Motorcyclists may soon be allowed to drive between lanes of traffic in Toronto

Toronto city council has voted to look into making the roads safer by legalizing something called "lane filtering." The move would allow motorcyclists to drive between cars when they are stopped at a red light.

Toronto city council is considering a proposal to make the streets safer and friendlier to motorcyclists

A motorcyclist drives between two cars at a stoplight in downtown Toronto. (Greg Ross/CBC)

Motorcyclists have been lobbying for years to get a change in traffic laws that they say would make Toronto's roads safer — and now they may finally get their wish.

They want the city to legalize a manoeuvre called lane filtering, which allows motorcycle riders to drive between cars when they are stopped at a red light. And city council recently voted to have a committee look into the idea.

"The motorcycle can move between the cars up to the active stop line, and then once the light turns green, quickly get ahead of traffic," said Michel Mersereau, a senior instructor with The Rider Training Institute.

Mersereau says, first and foremost, this is about safety.

"What you're doing is minimizing the risk of front- or rear-end collisions," Mersereau said.

Coun. Anthony Perruzza, who represents Ward 8, York West, says he rides a motorcycle and knows firsthand how dangerous stopped traffic can be for riders.

"Stuck in traffic on a motorcycle, it's a pretty scary place," he said, "especially when you look in your mirror and the person behind you is on their phone or completely distracted."

Perruzza brought a motion before city council last month that proposes a pilot project for motorcycle lane filtering along Richmond and Adelaide streets in downtown Toronto.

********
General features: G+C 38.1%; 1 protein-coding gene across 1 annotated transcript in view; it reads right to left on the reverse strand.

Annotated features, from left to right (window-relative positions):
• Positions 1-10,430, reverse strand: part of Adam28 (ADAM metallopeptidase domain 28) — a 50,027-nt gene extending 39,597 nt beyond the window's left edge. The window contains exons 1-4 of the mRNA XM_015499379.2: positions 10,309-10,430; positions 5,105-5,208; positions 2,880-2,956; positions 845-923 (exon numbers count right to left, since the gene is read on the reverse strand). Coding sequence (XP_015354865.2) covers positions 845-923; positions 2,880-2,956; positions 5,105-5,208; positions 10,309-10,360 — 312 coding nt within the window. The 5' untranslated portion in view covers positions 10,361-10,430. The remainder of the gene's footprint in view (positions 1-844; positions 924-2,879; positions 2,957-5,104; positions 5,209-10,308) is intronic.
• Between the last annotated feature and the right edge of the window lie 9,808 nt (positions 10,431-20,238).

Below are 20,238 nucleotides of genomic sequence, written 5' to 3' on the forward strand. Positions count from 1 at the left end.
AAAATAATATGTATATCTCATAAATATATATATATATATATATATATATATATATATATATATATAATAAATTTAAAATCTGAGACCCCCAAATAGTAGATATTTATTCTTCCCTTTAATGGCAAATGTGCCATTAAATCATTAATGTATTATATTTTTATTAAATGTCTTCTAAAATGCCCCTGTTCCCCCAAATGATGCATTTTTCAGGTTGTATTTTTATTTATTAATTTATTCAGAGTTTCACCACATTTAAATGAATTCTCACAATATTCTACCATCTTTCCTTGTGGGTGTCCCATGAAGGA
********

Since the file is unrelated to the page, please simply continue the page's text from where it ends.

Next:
"There would have to be a bit of an educational campaign connected to that, Perruzza said,"so that people in cars and people on bicycles and pedestrians understand what filtering is."

A motorcycle rides between lanes on a California freeway. (Eric Schmuttenmaer, Flikr)

Mersereau says it's important to make a distinction between lane-filtering and lane splitting.

"Lane splitting is more contentious practice," he said. "That's the action of a motorcycle moving between rows of traffic while traffic is at speed."

Lane splitting is allowed in many European countries and last year California became the first U.S. state to legalize it. It's still illegal in Canada, though, and is not something that is being considered for the proposed pilot project. 

City council voted overwhelmingly in June to allow a committee to explore what a lane filtering pilot project would look like and how it would be implemented.

The committee will bring their findings back to council later this year for another vote on whether or not to move forward.

Perruzza says they wouldn't be able to get the pilot project up and running until sometime next year at the earliest.

His motion also included a proposal to allow motorcycles to drive in designated lanes for buses and taxis and to create more exclusive motorcycle parking areas.